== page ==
At the same time, you don't want to say too much. You will most likely be rattled. You will also most likely be suffering from various well known stress induced distortions of perception.

So Massad Ayoob recommends:

Saying something like, "That person (or those people) attacked me." You are thus immediately identifying yourself as the victim. It also helps get the investigation off on the right track.
Saying something like, "I will sign a complaint." You are thus immediately identifying the other guys(s) as the criminal(s).
Pointing out possible evidence, especially evidence that may not be immediate apparent. You don't want any such evidence to be missed.
Pointing out possible witnesses before they vanish.
Then saying something like, "I'm not going to say anything more right now. You'll have my full cooperation in 24 hours, after I've talked with my lawyer."

Pleading Self Defense is Very Different From the Common Lines of Defense to a Criminal Charge.

A lot of folks point to the "Don't Talk to the Police" video that is making the rounds on gun boards. But it is about a police contact in general. It works fine when you aren't claiming self defense, and it's up to the State to prove your guilty beyond a reasonable doubt. But things work differently if you are pleading self defense.

Basically --

The prosecutor must prove the elements of the underlying crime beyond a reasonable doubt -- basically that you intentionally shot the guy. But if you are pleading self defense, you will have admitted that, so we go to step 2.

Now you must present evidence from which the trier of fact could infer that your conduct met the applicable legal standard justifying the use of lethal force in self defense. Depending on the State, you may not have to prove it, i. e., you may not have to convince the jury. But you will have to at least present a prima facie case, i. e., sufficient evidence which, if true, establishes that you have satisfied all legal elements necessary to justify your conduct.

Now it's the prosecutor's burden to attack your claim and convince the jury beyond a reasonable doubt that you did not act in justified self defense.

Let's go through that again.

In an ordinary criminal prosecution, the defendant doesn't have to say anything. He doesn't have to present any evidence. The entire burden falls on the prosecution. The prosecution has to prove all the elements of the crime beyond a reasonable doubt.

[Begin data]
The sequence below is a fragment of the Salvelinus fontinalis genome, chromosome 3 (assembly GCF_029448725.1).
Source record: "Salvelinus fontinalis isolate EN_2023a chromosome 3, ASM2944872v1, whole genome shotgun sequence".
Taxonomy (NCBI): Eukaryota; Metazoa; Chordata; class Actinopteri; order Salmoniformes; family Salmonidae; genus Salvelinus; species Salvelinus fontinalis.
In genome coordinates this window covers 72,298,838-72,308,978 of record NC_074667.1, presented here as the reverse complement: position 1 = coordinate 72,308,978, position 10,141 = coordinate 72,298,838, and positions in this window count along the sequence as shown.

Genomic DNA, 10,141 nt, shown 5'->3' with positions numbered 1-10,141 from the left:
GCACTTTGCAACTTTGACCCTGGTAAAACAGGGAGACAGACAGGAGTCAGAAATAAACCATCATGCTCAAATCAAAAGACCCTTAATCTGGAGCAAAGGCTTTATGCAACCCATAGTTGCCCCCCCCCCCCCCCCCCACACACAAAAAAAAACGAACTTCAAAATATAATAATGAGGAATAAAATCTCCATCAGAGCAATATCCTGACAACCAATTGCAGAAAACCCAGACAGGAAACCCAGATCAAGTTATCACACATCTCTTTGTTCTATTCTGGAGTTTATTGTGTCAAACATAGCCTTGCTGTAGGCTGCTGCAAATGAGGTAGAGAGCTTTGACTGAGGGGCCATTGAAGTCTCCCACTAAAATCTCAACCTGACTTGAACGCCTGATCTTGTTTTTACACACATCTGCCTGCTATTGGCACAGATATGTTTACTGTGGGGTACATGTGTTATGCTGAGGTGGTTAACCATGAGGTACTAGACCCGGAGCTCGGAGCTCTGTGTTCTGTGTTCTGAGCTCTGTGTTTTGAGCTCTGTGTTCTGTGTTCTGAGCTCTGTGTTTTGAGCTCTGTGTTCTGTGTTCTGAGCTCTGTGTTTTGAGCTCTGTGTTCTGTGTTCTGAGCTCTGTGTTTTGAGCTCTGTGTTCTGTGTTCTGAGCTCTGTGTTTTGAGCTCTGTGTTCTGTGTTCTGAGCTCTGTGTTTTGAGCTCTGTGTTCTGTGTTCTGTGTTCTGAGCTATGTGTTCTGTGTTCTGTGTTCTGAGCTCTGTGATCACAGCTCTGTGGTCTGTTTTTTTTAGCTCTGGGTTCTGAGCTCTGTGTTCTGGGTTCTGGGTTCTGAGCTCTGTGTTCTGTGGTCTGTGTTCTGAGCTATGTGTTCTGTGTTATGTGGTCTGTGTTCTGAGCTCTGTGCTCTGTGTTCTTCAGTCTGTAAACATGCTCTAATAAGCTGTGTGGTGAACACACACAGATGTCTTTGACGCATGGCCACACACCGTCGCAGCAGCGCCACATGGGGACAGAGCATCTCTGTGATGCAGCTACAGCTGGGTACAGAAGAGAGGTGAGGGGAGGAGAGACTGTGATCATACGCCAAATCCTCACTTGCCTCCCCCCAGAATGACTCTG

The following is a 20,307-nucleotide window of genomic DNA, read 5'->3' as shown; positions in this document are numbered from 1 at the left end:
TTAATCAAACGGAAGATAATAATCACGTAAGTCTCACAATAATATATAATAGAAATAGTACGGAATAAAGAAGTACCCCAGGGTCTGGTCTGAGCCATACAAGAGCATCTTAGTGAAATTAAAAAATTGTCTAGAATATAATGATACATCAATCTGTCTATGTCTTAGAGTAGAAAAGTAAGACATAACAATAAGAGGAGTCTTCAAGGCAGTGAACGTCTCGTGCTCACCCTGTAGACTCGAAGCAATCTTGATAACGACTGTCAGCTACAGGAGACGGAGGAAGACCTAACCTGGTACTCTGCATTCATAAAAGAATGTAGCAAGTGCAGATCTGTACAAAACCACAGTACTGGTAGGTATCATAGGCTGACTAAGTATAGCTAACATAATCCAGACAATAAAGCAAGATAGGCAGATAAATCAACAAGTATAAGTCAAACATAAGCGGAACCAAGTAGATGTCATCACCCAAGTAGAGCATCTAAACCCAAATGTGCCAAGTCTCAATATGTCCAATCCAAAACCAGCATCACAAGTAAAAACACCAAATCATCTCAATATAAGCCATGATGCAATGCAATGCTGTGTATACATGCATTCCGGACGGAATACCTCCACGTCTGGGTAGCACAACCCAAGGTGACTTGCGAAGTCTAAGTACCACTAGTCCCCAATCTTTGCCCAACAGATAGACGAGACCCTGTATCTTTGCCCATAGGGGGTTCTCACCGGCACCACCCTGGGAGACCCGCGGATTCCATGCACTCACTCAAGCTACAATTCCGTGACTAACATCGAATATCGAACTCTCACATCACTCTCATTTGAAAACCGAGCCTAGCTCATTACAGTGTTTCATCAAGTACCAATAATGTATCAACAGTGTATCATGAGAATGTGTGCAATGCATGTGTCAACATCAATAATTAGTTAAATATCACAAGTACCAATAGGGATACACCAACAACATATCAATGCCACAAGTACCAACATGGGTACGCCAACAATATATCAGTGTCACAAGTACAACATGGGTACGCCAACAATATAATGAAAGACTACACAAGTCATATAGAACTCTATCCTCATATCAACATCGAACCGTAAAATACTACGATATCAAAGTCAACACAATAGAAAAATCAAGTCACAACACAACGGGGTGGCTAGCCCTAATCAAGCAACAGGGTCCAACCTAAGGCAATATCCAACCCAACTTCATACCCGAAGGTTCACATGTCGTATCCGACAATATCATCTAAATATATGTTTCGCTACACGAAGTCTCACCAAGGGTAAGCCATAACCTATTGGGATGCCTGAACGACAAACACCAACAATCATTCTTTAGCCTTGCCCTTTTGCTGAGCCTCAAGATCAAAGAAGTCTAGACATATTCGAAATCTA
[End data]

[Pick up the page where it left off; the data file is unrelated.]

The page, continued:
If the crime you're charged with is, for example, manslaughter, the prosecution must prove that you were there, you fired the gun, you intended to fire the gun (or were reckless), and the guy you shot died. In the typical manslaughter prosecution, the defendant might by way of his defense try to plant a seed that you weren't there (alibi defense), or that someone else might have fired the gun, or that it was an accident. In each case the defendant doesn't have to actually prove his defense. He merely has to create a reasonable doubt in the minds of the jurors.

So in such cases, it probably doesn't pay for you to say anything to the police, at least early on. Let them do the work of trying to amass evidence to prove the case against you. There's no reason for you to help.

But if you are going to be claiming self defense, you will wind up admitting all the elements of what would, absent legal justification, constitute a crime. You will necessarily admit that you were there, that you fired the gun, and that you intended to shoot the decedent. Your defense is that your use of lethal force in self defense satisfied the applicable legal standard and that, therefore, it was justified.

So now you would have to affirmatively present evidence from which the trier of fact could infer that your conduct met the applicable legal standard justifying the use of lethal force in self defense. In some jurisdictions, you may not have to prove it, i. e., you don't have to convince the jury. But you will at least have to present a prima facie case, i. e., sufficient evidence which, if true, establishes that you have satisfied all legal elements necessary to justify your conduct.

Then it will be the prosecutor's burden to attack your claim and convince the jury (in some jurisdictions, he will have to convince the jury beyond a reasonable doubt) that you did not act in justified self defense. And even if you didn't have to prove self defense (only present a prima facie case), the more convincing your story, and your evidence, is, the harder it will be for the prosecutor to meet his rebuttal burden.


The specific discussion

http://www.thehighroad.org/showthread.php?t=589269